Barbara Weisberger, George Balanchine’s protégé, his first American student as a child, and founder of the Pennsylvania Ballet, died Dec. 23 at her home in Kingston, Pa., near Wilkes-Barre, following a lengthy illness. She was 94.

Almost single-handedly, on a dream and the wings of a Ford Foundation grant more than half a century ago, Mrs. Weisberger founded the Pennsylvania Ballet and with it helped launch decades of regional dance companies across the country.

She started out with a vision and two dancers chosen from Balanchine’s School of American Ballet in New York.

“Barbara Weisberger was a visionary,” said Angel Corella, the ballet’s artistic director since 2014. “She gave Philadelphians the gift of dance, a gift that has brought immeasurable joy to the many generations that have filled our theaters. ... I will miss her joyous face and our many conversations about Mr. Balanchine and her beginnings as a young dancer. Barbara founded the company that I so passionately love. For that I, and surely all our patrons, will be forever grateful.”

Shelly Power, who became the ballet’s executive director in 2017, said that Mrs. Weisberger was “ahead of her time” in founding the company in the early 1960s.

“She was a force of nature,” Power said. “For a woman, during that time period, to be so impactful — she was an influencer, the most common term that we can use today. She made things happen. ...To be that much of a mover and a shaker, she’s inspiring.”

Mrs. Weisberger was a ballet teacher when Balanchine summoned her and other top instructors from around the United States to New York in 1961. He was concerned that their schools were turning out more worthy dancers than the country’s few companies at the time could hire.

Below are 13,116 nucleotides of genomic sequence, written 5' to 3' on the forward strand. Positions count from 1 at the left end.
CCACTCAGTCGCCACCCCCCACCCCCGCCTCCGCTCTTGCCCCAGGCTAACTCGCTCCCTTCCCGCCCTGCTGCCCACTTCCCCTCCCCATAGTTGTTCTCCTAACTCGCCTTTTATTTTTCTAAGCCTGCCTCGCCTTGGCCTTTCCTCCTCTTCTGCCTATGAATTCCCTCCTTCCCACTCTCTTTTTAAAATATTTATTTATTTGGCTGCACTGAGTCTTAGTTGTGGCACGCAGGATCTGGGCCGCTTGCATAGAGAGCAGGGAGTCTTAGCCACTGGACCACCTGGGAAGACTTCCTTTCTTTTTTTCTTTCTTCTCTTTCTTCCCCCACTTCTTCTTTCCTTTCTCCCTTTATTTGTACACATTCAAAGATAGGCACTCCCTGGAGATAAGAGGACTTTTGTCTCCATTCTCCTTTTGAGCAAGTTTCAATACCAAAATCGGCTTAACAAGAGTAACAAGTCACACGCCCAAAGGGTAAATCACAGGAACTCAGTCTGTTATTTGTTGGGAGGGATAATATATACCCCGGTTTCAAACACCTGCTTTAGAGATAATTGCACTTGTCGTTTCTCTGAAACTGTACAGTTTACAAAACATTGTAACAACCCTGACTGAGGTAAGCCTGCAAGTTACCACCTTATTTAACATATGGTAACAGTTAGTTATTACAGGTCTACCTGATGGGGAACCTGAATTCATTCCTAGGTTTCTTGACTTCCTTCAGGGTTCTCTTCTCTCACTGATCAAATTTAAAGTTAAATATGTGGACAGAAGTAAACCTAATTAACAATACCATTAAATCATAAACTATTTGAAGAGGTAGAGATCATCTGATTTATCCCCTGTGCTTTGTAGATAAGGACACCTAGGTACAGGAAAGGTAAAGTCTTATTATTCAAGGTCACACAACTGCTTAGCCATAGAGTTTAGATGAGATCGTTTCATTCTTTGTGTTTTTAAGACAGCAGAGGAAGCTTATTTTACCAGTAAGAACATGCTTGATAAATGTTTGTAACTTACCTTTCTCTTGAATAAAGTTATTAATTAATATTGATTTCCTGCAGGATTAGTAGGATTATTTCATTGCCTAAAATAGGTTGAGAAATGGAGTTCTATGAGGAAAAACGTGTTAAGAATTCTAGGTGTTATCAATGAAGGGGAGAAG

“If you really are serious, Mr. B.,” Mrs. Weisberger said at a cocktail party, “the place to start is Philadelphia.”

“Well, Barbara, my smart ballerina,” he told her, “you must do it.”

With that, Philadelphia was thrust into the forefront of the soon-to-burgeon regional ballet movement, fueled by a 1961 Ford Foundation grant. In the years that followed, Mrs. Weisberger’s Pennsylvania Ballet performed regularly in Philadelphia, toured extensively, and settled in as resident company at the Brooklyn Academy of Music in New York, where it was considered the equal of the New York City Ballet, American Ballet Theatre, and the Joffrey Ballet.

The great master gave her many of his ballets for her company to perform. He came to Philadelphia for rehearsals. And he helped her hire dancers.

“He never charged me a penny. For anything!” Mrs. Weisberger said.

This, Balanchine told her, was a debt repaid. When he came to the United States, the only people he knew were the Littlefields, a family in Philadelphia who had a school and company. They provided him with his first dancers, as he was now doing for Mrs. Weisberger.

He also had a particular fondness for Mrs. Weisberger: She had been his first student when he moved to the United States and opened his school in 1934.

“When I was 8 years old, I was the first child at the School of American Ballet,” Mrs. Weisberger said. “I am the only one who can say this.” The rest of the class was filled with older dancers Balanchine was honing for his company,

She watched him make his magic. And she dreamed.

“I sat under a piano after class and watched him create Serenade. In the last movement of the ballet, the ballerina is lifted by three men off into the moonlight, and I thought, ‘That’s what I’m going to be.’